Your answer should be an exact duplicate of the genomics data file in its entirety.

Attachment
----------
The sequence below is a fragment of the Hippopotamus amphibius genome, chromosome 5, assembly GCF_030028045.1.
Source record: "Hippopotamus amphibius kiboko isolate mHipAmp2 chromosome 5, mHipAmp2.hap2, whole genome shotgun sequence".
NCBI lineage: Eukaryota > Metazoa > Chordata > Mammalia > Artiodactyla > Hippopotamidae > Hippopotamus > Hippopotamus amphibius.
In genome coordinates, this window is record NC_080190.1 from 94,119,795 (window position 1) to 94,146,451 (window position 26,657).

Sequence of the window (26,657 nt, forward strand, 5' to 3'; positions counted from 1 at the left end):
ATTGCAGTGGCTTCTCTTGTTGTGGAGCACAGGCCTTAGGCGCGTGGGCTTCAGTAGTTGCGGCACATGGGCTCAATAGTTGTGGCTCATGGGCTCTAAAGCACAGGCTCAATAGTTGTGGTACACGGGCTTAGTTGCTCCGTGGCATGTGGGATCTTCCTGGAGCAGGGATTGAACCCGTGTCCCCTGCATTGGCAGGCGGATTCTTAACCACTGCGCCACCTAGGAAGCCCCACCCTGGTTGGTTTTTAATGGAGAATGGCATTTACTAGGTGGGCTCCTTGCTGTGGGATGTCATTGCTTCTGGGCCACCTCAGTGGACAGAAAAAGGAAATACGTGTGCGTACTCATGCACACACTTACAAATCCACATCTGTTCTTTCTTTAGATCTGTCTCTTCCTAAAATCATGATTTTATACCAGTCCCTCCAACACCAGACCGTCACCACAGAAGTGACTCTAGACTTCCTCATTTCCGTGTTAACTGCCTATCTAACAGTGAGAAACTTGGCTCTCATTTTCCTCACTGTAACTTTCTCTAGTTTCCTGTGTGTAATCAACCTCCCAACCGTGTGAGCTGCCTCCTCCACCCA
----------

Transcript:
The sequence below is a fragment of the Hippopotamus amphibius genome, chromosome 5, assembly GCF_030028045.1.
Source record: "Hippopotamus amphibius kiboko isolate mHipAmp2 chromosome 5, mHipAmp2.hap2, whole genome shotgun sequence".
NCBI lineage: Eukaryota > Metazoa > Chordata > Mammalia > Artiodactyla > Hippopotamidae > Hippopotamus > Hippopotamus amphibius.
In genome coordinates, this window is record NC_080190.1 from 94,119,795 (window position 1) to 94,146,451 (window position 26,657).

Sequence of the window (26,657 nt, forward strand, 5' to 3'; positions counted from 1 at the left end):
ATTGCAGTGGCTTCTCTTGTTGTGGAGCACAGGCCTTAGGCGCGTGGGCTTCAGTAGTTGCGGCACATGGGCTCAATAGTTGTGGCTCATGGGCTCTAAAGCACAGGCTCAATAGTTGTGGTACACGGGCTTAGTTGCTCCGTGGCATGTGGGATCTTCCTGGAGCAGGGATTGAACCCGTGTCCCCTGCATTGGCAGGCGGATTCTTAACCACTGCGCCACCTAGGAAGCCCCACCCTGGTTGGTTTTTAATGGAGAATGGCATTTACTAGGTGGGCTCCTTGCTGTGGGATGTCATTGCTTCTGGGCCACCTCAGTGGACAGAAAAAGGAAATACGTGTGCGTACTCATGCACACACTTACAAATCCACATCTGTTCTTTCTTTAGATCTGTCTCTTCCTAAAATCATGATTTTATACCAGTCCCTCCAACACCAGACCGTCACCACAGAAGTGACTCTAGACTTCCTCATTTCCGTGTTAACTGCCTATCTAACAGTGAGAAACTTGGCTCTCATTTTCCTCACTGTAACTTTCTCTAGTTTCCTGTGTGTAATCAACCTCCCAACCGTGTGAGCTGCCTCCTCCACCCA